by: Charles Santini
I just watched a labor union destroy my town. They didn’t break windows over scab workers or anything like that. They did however, dig in so hard and so ferociously on policies that would have made their employer, well soon to be former employer, uncompetitive in the industry. The irony of the situation is, that had a new manufacturing plant opened here, offering the wages and terms submitted to the union in these latest rounds of negotiations, they would have been welcomed with open arms. Not only is the current union not opening its arms, they are lopping them off to spite the rest of their body. The final negotiation deadline has now come and gone. The jobs and company will soon go with it, along with my city; all in the name of holding on to a labor structure, which once served a purpose, but is now the personification of stubbornness and greed.
I am not some distant bystander. I used to be in a union, two in fact, and I hated every second of it. One was so pointless and powerless, the fact that they collected union dues from me was borderline robbery. The second, was so powerful and over-reaching I constantly found myself in awe of the incompetence it encouraged from the employee base. I watched several fireable offenses (if theft from a co-worker is not one, then I don’t know what is) get swept under the rug as consequences from the administration received pushback from the union. The elected officials within the group protected their friends and the ones with the most seniority, and anyone who disagreed with that or a newer hire was left to fend for themselves. I gave two unions a chance. Two let me down, and another one is about to fail the 100,000 people who live in my city.
The manufacturing facility here once employed over 10,000 workers at its peak. That number is now down closer to 3,000. I am not proposing that the 70% drop is completely attributable to the union presence. Unfavorable state tax regulations as well as international competition contributed to a lot of it as jobs moved to India, while some stayed domestic and moved to Texas, which has more business friendly taxation. My blame of the unions comes in to how they responded to those challenges.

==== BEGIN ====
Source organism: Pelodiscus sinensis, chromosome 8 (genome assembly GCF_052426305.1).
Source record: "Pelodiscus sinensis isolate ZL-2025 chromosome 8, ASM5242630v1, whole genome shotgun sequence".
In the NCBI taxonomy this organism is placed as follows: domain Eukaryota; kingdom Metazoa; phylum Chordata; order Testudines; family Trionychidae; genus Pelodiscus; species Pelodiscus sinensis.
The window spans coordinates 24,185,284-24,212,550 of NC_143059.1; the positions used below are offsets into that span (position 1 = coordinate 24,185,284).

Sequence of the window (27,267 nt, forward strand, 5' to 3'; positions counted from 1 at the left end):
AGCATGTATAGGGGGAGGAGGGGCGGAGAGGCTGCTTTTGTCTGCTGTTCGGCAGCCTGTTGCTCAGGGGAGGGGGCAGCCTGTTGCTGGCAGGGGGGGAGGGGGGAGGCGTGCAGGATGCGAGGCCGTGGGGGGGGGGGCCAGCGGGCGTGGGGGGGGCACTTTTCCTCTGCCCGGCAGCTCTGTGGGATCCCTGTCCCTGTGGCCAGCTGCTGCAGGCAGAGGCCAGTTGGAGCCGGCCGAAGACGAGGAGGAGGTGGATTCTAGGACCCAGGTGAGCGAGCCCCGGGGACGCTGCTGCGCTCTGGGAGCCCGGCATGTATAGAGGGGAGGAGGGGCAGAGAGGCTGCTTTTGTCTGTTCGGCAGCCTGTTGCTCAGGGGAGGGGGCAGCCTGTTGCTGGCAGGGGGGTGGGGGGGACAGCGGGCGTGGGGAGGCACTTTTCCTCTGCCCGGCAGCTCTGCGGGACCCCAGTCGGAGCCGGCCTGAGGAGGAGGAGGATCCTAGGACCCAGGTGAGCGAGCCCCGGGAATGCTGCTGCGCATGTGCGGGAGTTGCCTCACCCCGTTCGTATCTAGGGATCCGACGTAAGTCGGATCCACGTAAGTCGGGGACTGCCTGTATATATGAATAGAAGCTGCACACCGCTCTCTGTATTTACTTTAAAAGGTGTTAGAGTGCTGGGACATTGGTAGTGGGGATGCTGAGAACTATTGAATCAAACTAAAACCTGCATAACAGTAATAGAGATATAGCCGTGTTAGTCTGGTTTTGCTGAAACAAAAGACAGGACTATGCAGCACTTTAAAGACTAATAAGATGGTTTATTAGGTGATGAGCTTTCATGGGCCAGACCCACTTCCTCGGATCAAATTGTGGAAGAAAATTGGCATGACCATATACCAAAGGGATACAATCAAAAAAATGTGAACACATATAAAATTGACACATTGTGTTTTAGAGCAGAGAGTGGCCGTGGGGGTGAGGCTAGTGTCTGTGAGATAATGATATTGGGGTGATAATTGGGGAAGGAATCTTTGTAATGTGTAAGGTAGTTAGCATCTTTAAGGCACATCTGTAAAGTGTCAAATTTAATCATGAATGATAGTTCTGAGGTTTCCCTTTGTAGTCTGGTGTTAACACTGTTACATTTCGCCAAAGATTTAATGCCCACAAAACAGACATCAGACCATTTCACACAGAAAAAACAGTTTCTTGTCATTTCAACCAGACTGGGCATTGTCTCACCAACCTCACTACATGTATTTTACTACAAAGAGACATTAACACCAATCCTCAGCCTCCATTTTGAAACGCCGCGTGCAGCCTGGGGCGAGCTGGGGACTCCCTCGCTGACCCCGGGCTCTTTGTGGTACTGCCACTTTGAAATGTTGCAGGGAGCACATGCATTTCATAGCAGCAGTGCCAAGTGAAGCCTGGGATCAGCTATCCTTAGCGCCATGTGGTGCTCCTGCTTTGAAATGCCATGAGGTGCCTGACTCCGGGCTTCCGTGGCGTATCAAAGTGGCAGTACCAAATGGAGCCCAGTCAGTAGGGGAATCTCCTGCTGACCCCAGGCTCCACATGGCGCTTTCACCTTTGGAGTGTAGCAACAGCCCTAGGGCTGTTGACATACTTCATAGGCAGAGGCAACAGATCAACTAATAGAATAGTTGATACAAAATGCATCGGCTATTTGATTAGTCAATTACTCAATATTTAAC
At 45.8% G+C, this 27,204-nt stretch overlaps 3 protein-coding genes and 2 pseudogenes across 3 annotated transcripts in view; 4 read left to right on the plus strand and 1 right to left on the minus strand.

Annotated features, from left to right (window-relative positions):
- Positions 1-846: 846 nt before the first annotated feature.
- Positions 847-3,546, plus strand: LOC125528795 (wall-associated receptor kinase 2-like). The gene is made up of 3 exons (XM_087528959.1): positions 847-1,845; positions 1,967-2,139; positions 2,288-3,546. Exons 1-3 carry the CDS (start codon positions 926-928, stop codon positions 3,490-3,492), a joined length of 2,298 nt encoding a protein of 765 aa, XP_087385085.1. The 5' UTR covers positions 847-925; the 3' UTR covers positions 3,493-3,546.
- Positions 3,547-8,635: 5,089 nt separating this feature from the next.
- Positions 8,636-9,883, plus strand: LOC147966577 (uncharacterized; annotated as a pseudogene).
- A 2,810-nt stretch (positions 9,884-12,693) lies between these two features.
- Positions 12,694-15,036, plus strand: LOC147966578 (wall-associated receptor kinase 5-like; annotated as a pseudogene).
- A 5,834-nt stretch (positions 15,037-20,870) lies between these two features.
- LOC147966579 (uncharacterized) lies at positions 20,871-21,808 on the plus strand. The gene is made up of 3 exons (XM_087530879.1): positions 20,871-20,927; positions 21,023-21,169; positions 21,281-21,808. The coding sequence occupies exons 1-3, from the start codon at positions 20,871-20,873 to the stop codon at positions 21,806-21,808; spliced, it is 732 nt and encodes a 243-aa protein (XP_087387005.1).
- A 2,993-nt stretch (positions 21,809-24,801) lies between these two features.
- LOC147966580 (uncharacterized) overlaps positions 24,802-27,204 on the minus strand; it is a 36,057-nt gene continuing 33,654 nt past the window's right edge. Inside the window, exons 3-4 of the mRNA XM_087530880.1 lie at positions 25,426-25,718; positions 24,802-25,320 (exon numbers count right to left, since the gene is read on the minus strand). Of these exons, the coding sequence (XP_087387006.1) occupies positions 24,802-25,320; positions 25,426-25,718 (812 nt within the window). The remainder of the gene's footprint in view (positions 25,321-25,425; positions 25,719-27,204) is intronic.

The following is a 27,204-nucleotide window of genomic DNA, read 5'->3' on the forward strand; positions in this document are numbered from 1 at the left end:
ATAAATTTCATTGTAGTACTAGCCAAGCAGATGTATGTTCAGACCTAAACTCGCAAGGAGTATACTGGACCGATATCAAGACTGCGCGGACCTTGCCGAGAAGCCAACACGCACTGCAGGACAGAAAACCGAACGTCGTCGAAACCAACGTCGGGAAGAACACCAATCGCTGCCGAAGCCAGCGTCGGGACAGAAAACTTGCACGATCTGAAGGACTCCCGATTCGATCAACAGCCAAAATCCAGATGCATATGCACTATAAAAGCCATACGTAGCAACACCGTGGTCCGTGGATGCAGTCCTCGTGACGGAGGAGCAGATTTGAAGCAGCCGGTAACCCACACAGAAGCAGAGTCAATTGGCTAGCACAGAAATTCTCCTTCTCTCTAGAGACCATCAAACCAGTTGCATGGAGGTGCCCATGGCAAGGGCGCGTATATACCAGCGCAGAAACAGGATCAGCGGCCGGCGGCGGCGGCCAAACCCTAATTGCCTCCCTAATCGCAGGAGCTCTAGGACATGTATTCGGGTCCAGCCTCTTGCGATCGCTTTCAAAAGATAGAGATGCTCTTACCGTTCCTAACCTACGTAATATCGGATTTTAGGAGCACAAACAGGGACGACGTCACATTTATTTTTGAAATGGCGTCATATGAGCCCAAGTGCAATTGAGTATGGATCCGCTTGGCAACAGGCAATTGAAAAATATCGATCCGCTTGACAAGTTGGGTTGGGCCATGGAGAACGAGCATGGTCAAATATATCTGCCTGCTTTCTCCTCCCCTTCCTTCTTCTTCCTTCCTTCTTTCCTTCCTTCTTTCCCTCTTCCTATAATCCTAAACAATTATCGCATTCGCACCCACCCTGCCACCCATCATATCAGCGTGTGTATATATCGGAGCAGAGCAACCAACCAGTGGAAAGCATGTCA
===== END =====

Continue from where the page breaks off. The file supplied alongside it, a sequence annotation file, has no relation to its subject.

Running a business is not simple, but the philosophy behind it is. Find a product people want for a price they are willing to pay. If you are failing, adapt or die. If you cannot adapt in business, you are left with nothing. The philosophy for the union who remained here to represent the already depleted workforce, who have no idea how to run a business, read more along the lines of, dig in, ask for more, and don’t negotiate. Who was left to work at the plant after jobs began to leave? It certainly wasn’t the 20 or 30 somethings, looking to support a family. The union didn’t protect them. It wasn’t the most productive employees who wanted to see the plant succeed and worked the hardest. It was the union leaders and the people with the most time accumulated who made the most money. That is the only group of people a union protects and will ever protect.
Those who back unions and support unions only seem to look at it from one side, higher wages and better benefits; a short sighted and self-serving purpose. What they fail to grasp is how an economy, or a single business for that matter, functions. Let’s take a look at a theoretical scenario using the local facility here. Once work moved partially to India and Texas, as it did, let’s say the company was left with enough contracted business to justify one million dollars in labor expenses. (An absurdly low number, but easy to work with.) It would be the view of the union to protect only the top ten workers, if they made $100,000, putting a significant strain on the possible output of the facility. This is in contrast to supporting and protecting a hundred jobs paying $10,000 per year, effectively increasing the output and efficiency of the facility.
The numbers in this scenario are exaggerated, but the conclusions and the real world results are not. The manufacturing facility in my town will leave. It may have left at some point anyway, but it would have been a slower process giving displaced workers and the region time to adapt. The writing has been on the wall here for years, and the local union leaders are apparently the only ones who haven’t seen it. Now the process has simply been accelerated. They will leave in one foul swoop. I’m certain of it. One of the terms that unions like the throw out there in their press releases is ‘good faith’. Well, that’s a door that swings both ways. In business, if you don’t adapt, you die. There appears to be several funerals on the horizon.